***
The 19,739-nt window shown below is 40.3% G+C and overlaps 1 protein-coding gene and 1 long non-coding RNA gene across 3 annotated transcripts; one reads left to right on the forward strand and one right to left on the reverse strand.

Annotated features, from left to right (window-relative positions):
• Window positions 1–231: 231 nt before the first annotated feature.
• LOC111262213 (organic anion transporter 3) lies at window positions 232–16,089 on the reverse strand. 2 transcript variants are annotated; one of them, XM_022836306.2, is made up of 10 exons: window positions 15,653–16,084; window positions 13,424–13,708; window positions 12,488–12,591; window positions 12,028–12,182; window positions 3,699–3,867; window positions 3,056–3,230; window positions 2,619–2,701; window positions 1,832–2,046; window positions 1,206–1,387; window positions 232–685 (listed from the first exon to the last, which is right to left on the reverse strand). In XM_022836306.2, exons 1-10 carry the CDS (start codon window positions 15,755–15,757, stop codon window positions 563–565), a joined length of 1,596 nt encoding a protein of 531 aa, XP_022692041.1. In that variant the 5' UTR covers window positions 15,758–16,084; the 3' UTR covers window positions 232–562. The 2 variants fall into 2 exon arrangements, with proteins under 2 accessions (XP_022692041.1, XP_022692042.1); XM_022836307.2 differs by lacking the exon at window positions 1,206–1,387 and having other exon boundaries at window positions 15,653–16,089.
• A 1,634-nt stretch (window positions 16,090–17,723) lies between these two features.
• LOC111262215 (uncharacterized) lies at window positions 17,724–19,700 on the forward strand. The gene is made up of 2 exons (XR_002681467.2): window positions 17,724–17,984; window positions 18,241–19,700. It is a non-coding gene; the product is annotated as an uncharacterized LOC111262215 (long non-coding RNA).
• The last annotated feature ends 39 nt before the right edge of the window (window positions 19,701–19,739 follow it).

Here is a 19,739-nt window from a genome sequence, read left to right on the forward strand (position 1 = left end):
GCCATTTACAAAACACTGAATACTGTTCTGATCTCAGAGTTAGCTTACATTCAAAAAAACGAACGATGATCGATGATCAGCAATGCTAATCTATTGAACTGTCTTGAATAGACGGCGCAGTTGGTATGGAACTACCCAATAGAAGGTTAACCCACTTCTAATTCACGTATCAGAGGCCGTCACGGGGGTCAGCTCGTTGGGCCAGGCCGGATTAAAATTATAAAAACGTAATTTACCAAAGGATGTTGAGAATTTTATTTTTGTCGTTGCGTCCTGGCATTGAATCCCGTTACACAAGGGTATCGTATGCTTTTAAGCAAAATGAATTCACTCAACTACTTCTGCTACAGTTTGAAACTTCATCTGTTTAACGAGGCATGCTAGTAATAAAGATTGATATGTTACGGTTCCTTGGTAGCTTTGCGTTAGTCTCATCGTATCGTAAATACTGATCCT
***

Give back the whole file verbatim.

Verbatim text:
The 19,739-nt window shown below is 40.3% G+C and overlaps 1 protein-coding gene and 1 long non-coding RNA gene across 3 annotated transcripts; one reads left to right on the forward strand and one right to left on the reverse strand.

Annotated features, from left to right (window-relative positions):
• Window positions 1–231: 231 nt before the first annotated feature.
• LOC111262213 (organic anion transporter 3) lies at window positions 232–16,089 on the reverse strand. 2 transcript variants are annotated; one of them, XM_022836306.2, is made up of 10 exons: window positions 15,653–16,084; window positions 13,424–13,708; window positions 12,488–12,591; window positions 12,028–12,182; window positions 3,699–3,867; window positions 3,056–3,230; window positions 2,619–2,701; window positions 1,832–2,046; window positions 1,206–1,387; window positions 232–685 (listed from the first exon to the last, which is right to left on the reverse strand). In XM_022836306.2, exons 1-10 carry the CDS (start codon window positions 15,755–15,757, stop codon window positions 563–565), a joined length of 1,596 nt encoding a protein of 531 aa, XP_022692041.1. In that variant the 5' UTR covers window positions 15,758–16,084; the 3' UTR covers window positions 232–562. The 2 variants fall into 2 exon arrangements, with proteins under 2 accessions (XP_022692041.1, XP_022692042.1); XM_022836307.2 differs by lacking the exon at window positions 1,206–1,387 and having other exon boundaries at window positions 15,653–16,089.
• A 1,634-nt stretch (window positions 16,090–17,723) lies between these two features.
• LOC111262215 (uncharacterized) lies at window positions 17,724–19,700 on the forward strand. The gene is made up of 2 exons (XR_002681467.2): window positions 17,724–17,984; window positions 18,241–19,700. It is a non-coding gene; the product is annotated as an uncharacterized LOC111262215 (long non-coding RNA).
• The last annotated feature ends 39 nt before the right edge of the window (window positions 19,701–19,739 follow it).

Here is a 19,739-nt window from a genome sequence, read left to right on the forward strand (position 1 = left end):
GCCATTTACAAAACACTGAATACTGTTCTGATCTCAGAGTTAGCTTACATTCAAAAAAACGAACGATGATCGATGATCAGCAATGCTAATCTATTGAACTGTCTTGAATAGACGGCGCAGTTGGTATGGAACTACCCAATAGAAGGTTAACCCACTTCTAATTCACGTATCAGAGGCCGTCACGGGGGTCAGCTCGTTGGGCCAGGCCGGATTAAAATTATAAAAACGTAATTTACCAAAGGATGTTGAGAATTTTATTTTTGTCGTTGCGTCCTGGCATTGAATCCCGTTACACAAGGGTATCGTATGCTTTTAAGCAAAATGAATTCACTCAACTACTTCTGCTACAGTTTGAAACTTCATCTGTTTAACGAGGCATGCTAGTAATAAAGATTGATATGTTACGGTTCCTTGGTAGCTTTGCGTTAGTCTCATCGTATCGTAAATACTGATCCT